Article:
Microprocessor Design/Out Of Order Execution
In a superscalar or similar processor design, there are multiple execution units that can be used to process pieces of data simultaneously. However, these execution units are not always used at the same time, and some processing power is lost. Sometimes, it is possible to feed instructions to all the execution units if we take the instructions out of their original order. Out of order execution (OOOE) is when a processor is capable of executing instructions out of their original order, in an attempt to do more work in parallel, and execute programs more quickly.
OOOE comes with some significant hazards, and the hazard detection units in these processors are not trivial. The dependencies of all instructions need to be determined, and instructions cannot execute before or at the same time as instructions on which they are dependent.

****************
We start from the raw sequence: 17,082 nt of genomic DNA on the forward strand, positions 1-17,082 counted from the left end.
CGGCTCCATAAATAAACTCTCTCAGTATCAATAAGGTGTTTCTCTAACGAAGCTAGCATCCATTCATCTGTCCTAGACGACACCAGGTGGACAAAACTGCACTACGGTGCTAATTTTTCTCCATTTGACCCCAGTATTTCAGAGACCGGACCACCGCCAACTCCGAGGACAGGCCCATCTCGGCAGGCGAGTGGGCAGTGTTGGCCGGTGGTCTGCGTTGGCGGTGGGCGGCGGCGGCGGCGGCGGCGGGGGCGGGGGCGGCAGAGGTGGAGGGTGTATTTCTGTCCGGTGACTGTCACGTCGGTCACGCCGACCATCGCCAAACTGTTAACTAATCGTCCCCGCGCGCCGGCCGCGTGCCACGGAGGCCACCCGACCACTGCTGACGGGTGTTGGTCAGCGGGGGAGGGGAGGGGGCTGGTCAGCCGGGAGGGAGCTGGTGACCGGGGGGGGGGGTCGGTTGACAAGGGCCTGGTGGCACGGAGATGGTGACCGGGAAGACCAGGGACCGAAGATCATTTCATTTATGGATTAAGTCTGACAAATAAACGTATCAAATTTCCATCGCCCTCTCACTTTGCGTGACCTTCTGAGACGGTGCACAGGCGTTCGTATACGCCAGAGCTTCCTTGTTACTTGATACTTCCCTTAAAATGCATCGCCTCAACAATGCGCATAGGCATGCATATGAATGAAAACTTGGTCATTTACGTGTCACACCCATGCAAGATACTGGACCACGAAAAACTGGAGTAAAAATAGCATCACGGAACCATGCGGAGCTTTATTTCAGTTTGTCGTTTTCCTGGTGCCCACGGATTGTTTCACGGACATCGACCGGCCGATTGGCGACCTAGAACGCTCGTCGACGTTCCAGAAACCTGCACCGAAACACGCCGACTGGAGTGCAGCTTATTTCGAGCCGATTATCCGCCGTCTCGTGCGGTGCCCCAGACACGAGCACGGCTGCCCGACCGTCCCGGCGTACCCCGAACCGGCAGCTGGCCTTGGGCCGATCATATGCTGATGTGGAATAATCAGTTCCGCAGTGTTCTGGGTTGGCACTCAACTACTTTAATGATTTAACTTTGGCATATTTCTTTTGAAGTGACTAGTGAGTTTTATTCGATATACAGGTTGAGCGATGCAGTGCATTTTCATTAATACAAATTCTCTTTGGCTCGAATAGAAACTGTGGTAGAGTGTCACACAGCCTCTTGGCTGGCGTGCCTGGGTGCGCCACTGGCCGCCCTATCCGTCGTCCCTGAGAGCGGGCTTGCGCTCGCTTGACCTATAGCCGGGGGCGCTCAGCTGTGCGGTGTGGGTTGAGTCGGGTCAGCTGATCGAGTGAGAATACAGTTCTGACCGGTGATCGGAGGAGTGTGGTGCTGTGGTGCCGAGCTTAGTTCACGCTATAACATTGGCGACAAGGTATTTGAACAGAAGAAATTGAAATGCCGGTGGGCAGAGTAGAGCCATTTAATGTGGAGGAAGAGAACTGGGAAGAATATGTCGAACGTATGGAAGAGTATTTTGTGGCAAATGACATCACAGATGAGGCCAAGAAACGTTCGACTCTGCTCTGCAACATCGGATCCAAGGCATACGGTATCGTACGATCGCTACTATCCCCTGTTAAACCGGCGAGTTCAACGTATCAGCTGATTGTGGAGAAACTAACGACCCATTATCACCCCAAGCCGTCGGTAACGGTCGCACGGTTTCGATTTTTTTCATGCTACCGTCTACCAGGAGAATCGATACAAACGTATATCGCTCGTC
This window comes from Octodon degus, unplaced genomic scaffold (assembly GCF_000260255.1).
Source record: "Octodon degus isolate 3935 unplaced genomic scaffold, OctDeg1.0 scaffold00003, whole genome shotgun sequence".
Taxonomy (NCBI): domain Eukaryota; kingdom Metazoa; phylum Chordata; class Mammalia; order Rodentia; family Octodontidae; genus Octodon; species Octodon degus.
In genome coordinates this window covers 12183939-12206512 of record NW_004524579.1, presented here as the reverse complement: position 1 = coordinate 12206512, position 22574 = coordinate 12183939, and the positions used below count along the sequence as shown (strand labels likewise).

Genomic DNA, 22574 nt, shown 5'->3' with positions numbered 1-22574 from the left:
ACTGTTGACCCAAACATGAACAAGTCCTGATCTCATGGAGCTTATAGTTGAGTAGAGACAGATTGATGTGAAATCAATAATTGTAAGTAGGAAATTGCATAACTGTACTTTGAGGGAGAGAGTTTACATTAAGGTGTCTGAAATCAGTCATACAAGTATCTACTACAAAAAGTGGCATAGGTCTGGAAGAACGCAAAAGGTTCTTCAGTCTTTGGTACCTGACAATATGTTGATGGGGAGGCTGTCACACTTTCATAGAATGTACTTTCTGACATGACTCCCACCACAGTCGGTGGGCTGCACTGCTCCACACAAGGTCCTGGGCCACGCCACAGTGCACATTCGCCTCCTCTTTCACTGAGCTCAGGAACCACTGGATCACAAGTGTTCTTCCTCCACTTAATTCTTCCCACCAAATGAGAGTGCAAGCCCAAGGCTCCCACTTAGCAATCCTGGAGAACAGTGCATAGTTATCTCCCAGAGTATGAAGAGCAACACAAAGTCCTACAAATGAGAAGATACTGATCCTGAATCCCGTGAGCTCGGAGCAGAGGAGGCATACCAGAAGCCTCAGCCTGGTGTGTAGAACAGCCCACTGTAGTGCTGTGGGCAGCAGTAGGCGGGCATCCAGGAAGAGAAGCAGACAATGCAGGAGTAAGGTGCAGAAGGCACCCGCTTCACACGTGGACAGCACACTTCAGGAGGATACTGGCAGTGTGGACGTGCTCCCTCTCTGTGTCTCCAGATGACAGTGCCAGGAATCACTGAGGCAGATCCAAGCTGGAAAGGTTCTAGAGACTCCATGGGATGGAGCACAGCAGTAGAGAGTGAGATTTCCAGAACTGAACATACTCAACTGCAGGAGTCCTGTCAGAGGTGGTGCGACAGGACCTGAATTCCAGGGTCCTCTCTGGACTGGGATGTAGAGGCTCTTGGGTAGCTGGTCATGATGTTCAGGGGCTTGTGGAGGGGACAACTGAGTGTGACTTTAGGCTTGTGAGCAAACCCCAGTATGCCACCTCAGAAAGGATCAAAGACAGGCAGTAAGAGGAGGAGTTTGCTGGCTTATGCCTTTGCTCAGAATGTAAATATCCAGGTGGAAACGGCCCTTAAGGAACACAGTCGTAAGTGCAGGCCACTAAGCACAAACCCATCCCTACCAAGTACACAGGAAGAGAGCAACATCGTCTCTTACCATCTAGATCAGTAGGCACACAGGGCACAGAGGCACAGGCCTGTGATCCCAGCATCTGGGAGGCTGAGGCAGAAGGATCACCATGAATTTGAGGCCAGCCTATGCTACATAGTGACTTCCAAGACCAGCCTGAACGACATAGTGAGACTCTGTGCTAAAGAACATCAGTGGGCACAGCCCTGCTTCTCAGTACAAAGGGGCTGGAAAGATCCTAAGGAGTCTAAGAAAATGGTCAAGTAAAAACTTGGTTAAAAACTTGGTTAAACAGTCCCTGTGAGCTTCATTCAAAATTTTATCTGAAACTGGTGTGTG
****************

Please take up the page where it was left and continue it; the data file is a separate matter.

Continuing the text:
Example: Intel Hyperthreading
Hyperthreading is the name for a technology developed by Intel for use in the Pentium 4 chip. Hyperthreading works by duplicating some architectural components of the processor, such as the status flags, the control registers, and the general purpose registers. Hyperthreading does not, however, duplicate any of the execution units.
In a hyperthreaded system, it appears to the operating system that there are two separate processors, when there is only one processor. The OOOE engine feeds instructions from the two separate execution threads to the execution cores, to try and keep all of the cores simultaneously busy. In general hyperthreading increases performance, although in some instances this additional complexity actually decreased performance.